“I have SO MUCH extra time right now… What will I ever do with it all?”
How many of you have ever said that?
Hmmm… no one? No one at all?
I’m pretty sure that’s a thought that’s never crossed my mind.
Time management is a HOT topic, isn’t it? Especially with us homesteader-folk who attempt to balance an old-fashioned lifestyle with all the demands of a modern one.
One of my favorite books is Essentialism by Greg McKeown. In it, the author talks of the origin of the word “priorities.” The word priority came into the English language in the 1400s. It was SINGULAR. It meant the very first or prior thing. It stayed singular for 500 years. In the 1900s though, we pluralized it. It’s like we literally thought we could bend reality by changing the word. Like we could have suddenly multiple first things.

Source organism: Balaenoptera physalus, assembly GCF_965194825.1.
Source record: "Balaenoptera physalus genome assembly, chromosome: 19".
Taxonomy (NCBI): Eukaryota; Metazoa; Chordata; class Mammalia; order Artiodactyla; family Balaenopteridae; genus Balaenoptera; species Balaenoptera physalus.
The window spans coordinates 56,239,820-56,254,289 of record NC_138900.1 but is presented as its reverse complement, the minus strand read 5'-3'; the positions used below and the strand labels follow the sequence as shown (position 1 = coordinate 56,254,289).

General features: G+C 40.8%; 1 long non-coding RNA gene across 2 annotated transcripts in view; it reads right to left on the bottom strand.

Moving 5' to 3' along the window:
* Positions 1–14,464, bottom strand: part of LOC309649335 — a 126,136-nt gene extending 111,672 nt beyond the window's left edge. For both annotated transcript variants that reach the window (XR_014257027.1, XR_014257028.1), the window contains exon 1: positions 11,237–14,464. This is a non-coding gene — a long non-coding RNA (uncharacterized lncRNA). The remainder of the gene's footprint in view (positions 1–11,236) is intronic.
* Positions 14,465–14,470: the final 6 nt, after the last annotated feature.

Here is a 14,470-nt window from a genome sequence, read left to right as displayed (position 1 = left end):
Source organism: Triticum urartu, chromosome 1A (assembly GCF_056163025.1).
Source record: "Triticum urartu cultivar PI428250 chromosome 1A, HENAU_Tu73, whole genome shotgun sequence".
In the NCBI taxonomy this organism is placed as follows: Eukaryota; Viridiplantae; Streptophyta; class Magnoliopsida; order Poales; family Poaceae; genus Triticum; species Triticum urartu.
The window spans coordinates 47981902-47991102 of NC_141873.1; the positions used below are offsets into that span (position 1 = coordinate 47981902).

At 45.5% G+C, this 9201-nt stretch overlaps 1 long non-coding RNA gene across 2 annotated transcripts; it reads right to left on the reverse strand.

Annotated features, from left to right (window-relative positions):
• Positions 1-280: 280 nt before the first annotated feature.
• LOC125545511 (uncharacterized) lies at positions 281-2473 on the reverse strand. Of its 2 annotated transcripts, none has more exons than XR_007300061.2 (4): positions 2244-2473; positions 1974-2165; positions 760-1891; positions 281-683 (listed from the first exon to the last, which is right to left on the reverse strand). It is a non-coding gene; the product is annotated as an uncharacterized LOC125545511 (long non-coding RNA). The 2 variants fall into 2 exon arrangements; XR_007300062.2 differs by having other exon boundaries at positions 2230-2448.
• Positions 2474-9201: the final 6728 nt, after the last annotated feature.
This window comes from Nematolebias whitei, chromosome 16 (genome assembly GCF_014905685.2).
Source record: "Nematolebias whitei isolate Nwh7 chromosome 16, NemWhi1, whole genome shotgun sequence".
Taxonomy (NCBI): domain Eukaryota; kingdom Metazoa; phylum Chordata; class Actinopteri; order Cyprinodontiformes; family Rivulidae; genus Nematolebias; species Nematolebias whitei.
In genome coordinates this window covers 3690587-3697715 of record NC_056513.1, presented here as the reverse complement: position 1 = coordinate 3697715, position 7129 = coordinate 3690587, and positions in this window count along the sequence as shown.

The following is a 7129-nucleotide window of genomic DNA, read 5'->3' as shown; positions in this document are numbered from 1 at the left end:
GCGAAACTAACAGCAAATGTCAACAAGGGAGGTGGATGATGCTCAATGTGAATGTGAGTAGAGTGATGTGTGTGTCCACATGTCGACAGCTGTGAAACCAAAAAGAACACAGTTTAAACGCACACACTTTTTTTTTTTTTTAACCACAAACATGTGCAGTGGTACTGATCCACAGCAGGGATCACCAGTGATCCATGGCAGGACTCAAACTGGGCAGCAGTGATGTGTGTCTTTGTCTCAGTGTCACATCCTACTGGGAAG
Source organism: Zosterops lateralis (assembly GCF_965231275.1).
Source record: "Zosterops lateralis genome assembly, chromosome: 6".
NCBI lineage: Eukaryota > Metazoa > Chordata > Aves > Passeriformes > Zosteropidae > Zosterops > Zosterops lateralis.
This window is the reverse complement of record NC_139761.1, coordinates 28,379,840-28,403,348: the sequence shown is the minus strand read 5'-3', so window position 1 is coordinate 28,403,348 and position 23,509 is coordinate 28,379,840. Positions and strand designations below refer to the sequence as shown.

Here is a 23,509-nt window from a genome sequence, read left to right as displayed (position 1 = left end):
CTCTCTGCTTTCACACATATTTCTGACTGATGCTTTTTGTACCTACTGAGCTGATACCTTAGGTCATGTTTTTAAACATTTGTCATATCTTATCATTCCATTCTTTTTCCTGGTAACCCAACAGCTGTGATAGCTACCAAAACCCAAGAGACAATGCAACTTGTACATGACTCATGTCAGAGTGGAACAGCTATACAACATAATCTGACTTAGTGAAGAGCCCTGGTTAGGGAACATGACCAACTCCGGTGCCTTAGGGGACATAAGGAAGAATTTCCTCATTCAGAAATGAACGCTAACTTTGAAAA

Ahem. Guilty as charged.
I know this is a big deal to many of you, because I get emails from y’all almost weekly on the topic of time management…
You ask things like,
“How do you do it all?”
“Do you really homestead, homeschool, and run businesses all at the same time?”
“How do I manage all this homesteading stuff without going crazy?”
Well first off, I’ve said it before, and I’ll say it again: I mostly definitely do NOT “do it all”. Not even remotely close.
I pick and choose what’s important to me and I skip the rest. But I am most definitely guilty of having multiple priorities, and don’t see that changing any time soon. There are just too many parts of life I love.
We homeschool, we homestead, we run two businesses, we travel, I started riding horses again, and at any given time, we’ll have some audacious project happening around the homestead.
Life is beautiful y’all, and I aim to experience as much of it as I possibly can.
I’ve done time management the right way and the wrong way. There have been seasons where I was constantly grumpy and out of breath, and seasons that were blissfully peaceful. (Who am I kidding? Sometimes those happen all in the same week!)
I feel like we have more of a groove now than we’ve ever had… I like where we are– we have time to rest, to take days off, and time to hustle. It’s a good mix and keeps me challenged without getting burned out.